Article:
Session 13: Living in the Wisdom of Accepted Tenderness.

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The Holy Spirit is the bond of tenderness between the Father and the Son. Thus, the indwelling Spirit bears the indelible stamp of the compassion of God, and the heart of the Spirit-filled person overflows with tenderness. The life of Jesus suggests to be like Abba is to show compassion. Donald Gray expresses this: “Jesus reveals in an exceptionally human life what it is to live a divine life, a compassionate life.” Remember the passage in Matthew where Jesus says, ‘Be perfect as your heavenly Father is perfect’? In Luke, the same verse is translated, ‘Be compassionate as your heavenly Father is compassionate.’ Biblical scholars say that the two words, perfect and compassionate, can be reduced to the same reality. Conclusion: To follow Jesus in His ministry of compassion precisely defines the biblical meaning of being perfect as the heavenly Father is perfect. My identity as Abba’s child is not an abstraction or a tap dance into religiosity. It is the core truth of my existence. Living in the wisdom of accepted tenderness profoundly affects my perception of reality, the way I respond to people and their life situations. Brennan Manning, Chapter Four

Perfection.

In our westernized Christian society, we’ve taken the word perfection, which is derived from the Latin word, perfectio, and defined it primarily as a state of flawless-ness or sinless-ness. So when people read the New Testament and we find Mathew quoting Jesus as saying, “Be perfect as your heavenly Father is perfect,” we all assume that Jesus is calling us to be ‘flawless’ (or sinless) as our heavenly Father is ‘flawless’ (or sinless).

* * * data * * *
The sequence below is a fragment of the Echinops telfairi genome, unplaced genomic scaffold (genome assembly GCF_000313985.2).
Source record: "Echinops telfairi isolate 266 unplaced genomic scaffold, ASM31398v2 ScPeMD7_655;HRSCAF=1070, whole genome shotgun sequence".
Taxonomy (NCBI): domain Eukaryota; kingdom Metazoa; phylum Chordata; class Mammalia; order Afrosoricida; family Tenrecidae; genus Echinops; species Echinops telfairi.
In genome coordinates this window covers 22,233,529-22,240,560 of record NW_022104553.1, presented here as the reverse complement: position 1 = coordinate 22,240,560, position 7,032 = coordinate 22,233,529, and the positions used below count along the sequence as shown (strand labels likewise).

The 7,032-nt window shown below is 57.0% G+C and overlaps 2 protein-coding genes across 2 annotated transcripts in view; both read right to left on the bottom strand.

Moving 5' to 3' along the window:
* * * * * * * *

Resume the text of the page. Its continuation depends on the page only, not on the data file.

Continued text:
But here’s the rub.

When you and I go around, believing that Jesus is commanding His followers to live sinless, flawless lives, we are actually mis-reading the original Greek text! You see, while our westernized definition of the word perfection does have some merit, the actual Latin word, perfectio, and the more ancient Greek word teleios (the word the New Testament actually uses) are much better defined by using our English word, completeness, rather than ‘flawless-ness’ or ‘sinless-ness’.

So when Jesus calls us to be perfect as our heavenly Father is perfect, or when the New Testament writers call us to perfection, they are actually calling us to state of ‘complete-ness’, not a place of ‘sinless-ness’. And while you might be saying right now that I’m just quibbling over words, let me tell you that I truly believe there is a huge discrepancy here that must be addressed in the westernized church. An error so large, it can truly control the difference between you and me living our lives in the tenderness of God’s Gospel of Grace versus trying to live lives under the heavy burden of empty rules and regulations, designed at their very core to make us less sinful.

Completeness, (teleios) you see, in New Testament Greek, is best defined as ‘being all a person can be’, ‘fullness’ or ‘a finished or mature state’ – ‘living in a place of doneness’. And since Paul (and the other New Testament writers) clearly tell us that none of us will ever live without sin, the flawed upward call to ‘perfection’ using sinless-ness as our goal, is like sticking a poor hungry mule out there on a lonely road, chiding him forward with the proverbial dangling carrot on the long unreachable stick! Or as Brennan Manning might define it, living outside of the wisdom of accepted tenderness is like “a tap dance into religiosity!”